The Philippine president has condemned the “brutal and senseless murder” of a Canadian man by Abu Sayyaf militants.
Robert Hall was kidnapped by the Islamist group in September along with three others from Canada, the Philippines and Norway.
Fellow Canadian John Ridsdel was killed by the group in April after a multi-million dollar ransom deadline expired.
Canadian Prime Minister Justin Trudeau had earlier said he believed it was “likely” Mr Hall was dead.
In a statement on Tuesday, outgoing Philippines President Benigno Aquino confirmed the killing.
“This latest heinous crime serves to strengthen our government’s resolve to put an end to this reign of terror and banditry,” he said.
Mr Hall, his Filipina partner Marites Flor, Norwegian Kjartan Sekkingstad and Canadian John Ridsdel were kidnapped from a marina near the city of Davao in September.
They were taken to an Abu Sayyaf stronghold on the remote southern island of Jolo. Mr Ridsdel was beheaded on 25 April.
Last month, a video emerged showing the three hostages pleading for their governments to meet the captors’ demands or they would also be executed.
The Philippine and Canadian governments are opposed to paying ransoms for hostages.
The Philippines have launched military operations against the militant group.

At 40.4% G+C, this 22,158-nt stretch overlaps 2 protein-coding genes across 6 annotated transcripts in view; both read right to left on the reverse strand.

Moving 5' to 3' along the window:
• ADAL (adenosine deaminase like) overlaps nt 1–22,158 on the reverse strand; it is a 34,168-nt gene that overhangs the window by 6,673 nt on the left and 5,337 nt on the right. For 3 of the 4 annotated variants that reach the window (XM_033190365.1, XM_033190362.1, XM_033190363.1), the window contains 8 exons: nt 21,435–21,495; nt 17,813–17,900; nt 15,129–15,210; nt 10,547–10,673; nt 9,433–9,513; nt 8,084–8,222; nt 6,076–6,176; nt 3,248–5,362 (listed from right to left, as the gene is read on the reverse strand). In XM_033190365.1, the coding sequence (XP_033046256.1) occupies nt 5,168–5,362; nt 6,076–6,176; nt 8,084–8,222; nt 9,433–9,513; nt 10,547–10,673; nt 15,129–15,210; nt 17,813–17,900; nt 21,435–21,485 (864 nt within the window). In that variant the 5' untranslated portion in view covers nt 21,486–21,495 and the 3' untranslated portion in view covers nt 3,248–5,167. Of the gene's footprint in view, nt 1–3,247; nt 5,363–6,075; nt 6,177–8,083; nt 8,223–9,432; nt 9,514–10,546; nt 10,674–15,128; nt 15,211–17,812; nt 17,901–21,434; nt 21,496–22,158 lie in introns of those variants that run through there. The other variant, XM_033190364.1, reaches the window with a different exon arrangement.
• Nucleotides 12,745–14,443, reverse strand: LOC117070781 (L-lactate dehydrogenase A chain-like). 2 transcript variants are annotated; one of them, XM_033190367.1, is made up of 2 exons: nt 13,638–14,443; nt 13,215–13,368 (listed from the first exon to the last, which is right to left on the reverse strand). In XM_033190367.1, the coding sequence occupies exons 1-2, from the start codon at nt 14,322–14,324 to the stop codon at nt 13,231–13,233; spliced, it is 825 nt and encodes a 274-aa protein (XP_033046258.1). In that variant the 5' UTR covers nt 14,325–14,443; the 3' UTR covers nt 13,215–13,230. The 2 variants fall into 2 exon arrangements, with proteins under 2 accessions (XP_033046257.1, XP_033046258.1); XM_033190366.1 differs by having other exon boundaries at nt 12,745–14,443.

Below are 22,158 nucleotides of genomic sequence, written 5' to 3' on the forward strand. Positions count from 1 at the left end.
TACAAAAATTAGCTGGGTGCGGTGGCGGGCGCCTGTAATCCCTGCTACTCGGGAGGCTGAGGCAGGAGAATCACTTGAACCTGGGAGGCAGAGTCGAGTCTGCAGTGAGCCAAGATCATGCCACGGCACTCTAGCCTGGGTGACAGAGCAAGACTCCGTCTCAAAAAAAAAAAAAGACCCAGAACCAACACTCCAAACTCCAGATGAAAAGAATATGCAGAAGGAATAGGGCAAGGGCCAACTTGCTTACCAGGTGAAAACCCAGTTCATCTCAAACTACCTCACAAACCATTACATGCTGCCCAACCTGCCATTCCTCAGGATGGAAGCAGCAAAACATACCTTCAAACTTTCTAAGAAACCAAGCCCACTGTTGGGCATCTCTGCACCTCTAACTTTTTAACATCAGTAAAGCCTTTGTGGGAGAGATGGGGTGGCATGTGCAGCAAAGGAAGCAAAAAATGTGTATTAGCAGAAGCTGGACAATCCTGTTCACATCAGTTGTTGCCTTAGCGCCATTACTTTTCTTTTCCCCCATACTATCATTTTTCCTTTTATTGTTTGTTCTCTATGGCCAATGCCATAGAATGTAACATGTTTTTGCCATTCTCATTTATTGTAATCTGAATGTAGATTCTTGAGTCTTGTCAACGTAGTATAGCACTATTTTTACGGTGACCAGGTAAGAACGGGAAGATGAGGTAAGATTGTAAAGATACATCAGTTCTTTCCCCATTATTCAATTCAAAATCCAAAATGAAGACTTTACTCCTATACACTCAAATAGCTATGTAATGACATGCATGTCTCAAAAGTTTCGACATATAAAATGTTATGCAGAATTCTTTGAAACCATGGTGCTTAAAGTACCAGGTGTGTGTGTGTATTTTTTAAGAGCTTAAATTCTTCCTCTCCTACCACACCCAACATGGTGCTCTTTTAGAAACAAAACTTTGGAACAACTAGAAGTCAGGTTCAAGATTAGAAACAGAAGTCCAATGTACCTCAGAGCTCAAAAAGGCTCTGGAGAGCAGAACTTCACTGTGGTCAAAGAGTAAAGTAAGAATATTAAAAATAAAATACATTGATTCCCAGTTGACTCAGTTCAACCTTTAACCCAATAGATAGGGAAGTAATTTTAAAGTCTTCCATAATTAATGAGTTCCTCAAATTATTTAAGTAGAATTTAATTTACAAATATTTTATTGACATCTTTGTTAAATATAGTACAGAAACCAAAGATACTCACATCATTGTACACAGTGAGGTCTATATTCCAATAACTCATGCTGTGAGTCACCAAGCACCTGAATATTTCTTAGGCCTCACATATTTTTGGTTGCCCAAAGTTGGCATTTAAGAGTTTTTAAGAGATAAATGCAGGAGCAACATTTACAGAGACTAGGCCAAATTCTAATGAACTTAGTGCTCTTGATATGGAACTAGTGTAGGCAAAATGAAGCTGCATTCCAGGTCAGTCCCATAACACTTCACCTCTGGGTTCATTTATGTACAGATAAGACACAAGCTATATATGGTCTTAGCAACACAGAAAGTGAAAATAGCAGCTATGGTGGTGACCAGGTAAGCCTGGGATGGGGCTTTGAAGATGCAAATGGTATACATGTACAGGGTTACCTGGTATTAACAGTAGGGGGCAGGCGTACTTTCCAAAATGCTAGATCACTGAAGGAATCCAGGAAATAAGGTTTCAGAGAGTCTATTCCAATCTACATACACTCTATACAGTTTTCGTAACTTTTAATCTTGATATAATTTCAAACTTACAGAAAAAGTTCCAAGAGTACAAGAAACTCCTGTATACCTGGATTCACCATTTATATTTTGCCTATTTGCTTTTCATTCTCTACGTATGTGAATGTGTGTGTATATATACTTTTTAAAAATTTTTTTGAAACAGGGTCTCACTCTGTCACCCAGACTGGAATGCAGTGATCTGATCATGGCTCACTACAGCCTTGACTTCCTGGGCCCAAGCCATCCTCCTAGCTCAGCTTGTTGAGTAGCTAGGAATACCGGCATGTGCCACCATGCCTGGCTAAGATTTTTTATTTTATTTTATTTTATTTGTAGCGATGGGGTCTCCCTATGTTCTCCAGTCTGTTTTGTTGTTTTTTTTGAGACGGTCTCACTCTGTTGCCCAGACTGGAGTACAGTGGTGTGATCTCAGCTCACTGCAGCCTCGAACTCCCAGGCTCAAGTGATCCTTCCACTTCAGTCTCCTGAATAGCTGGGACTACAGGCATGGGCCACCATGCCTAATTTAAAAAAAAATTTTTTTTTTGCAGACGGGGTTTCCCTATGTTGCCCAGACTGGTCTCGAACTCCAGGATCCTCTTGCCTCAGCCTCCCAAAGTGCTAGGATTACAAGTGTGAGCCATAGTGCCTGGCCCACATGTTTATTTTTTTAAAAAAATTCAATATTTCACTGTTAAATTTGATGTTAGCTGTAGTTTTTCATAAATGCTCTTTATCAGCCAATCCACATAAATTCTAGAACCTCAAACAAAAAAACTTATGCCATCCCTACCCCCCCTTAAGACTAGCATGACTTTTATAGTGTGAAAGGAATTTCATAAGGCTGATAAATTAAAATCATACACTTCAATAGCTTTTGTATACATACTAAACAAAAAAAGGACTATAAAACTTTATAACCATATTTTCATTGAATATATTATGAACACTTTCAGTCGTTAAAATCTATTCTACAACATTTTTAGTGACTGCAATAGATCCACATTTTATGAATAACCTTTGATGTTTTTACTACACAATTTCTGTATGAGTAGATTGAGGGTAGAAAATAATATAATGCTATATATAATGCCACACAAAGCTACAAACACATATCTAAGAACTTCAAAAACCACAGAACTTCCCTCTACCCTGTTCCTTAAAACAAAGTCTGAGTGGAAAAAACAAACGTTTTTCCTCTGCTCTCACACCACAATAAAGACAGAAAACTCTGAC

Mr Trudeau said in a statement. that Canada “will not give into their fear mongering tactics and despicable attitude toward the suffering of others”.
Abu Sayyaf is still holding several captives, including a Dutch birdwatcher taken in 2012. One of smallest but most radical of Islamist separatist groups in southern Philippines, its name means “bearer of the sword” in Arabic.
It split from the larger Moro National Liberation Front in 1991. Membership is said to number in the low hundreds.
The group has been agitating for the creation of an independent Islamic state in predominantly Catholic Philippines, and uses tactics such as hostage-taking and bombings to pressure the government.
Several of its factions have pledged allegiance to the so-called Islamic State.
Numerous Filipino and foreign civilians have been kidnapped in south Philippines and parts of neighbouring Malaysia over the decades, and used as hostages to extract ransoms.
Though some have been released after negotiations or attacks by Philippine forces, others have been murdered when demands were not met.
Abu Sayyaf has also said it carried out bombings in cities in the south and a ferry bombing in 2004 in Manila Bay that killed more than 100 people, considered one of the worst terror attacks in the Philippines.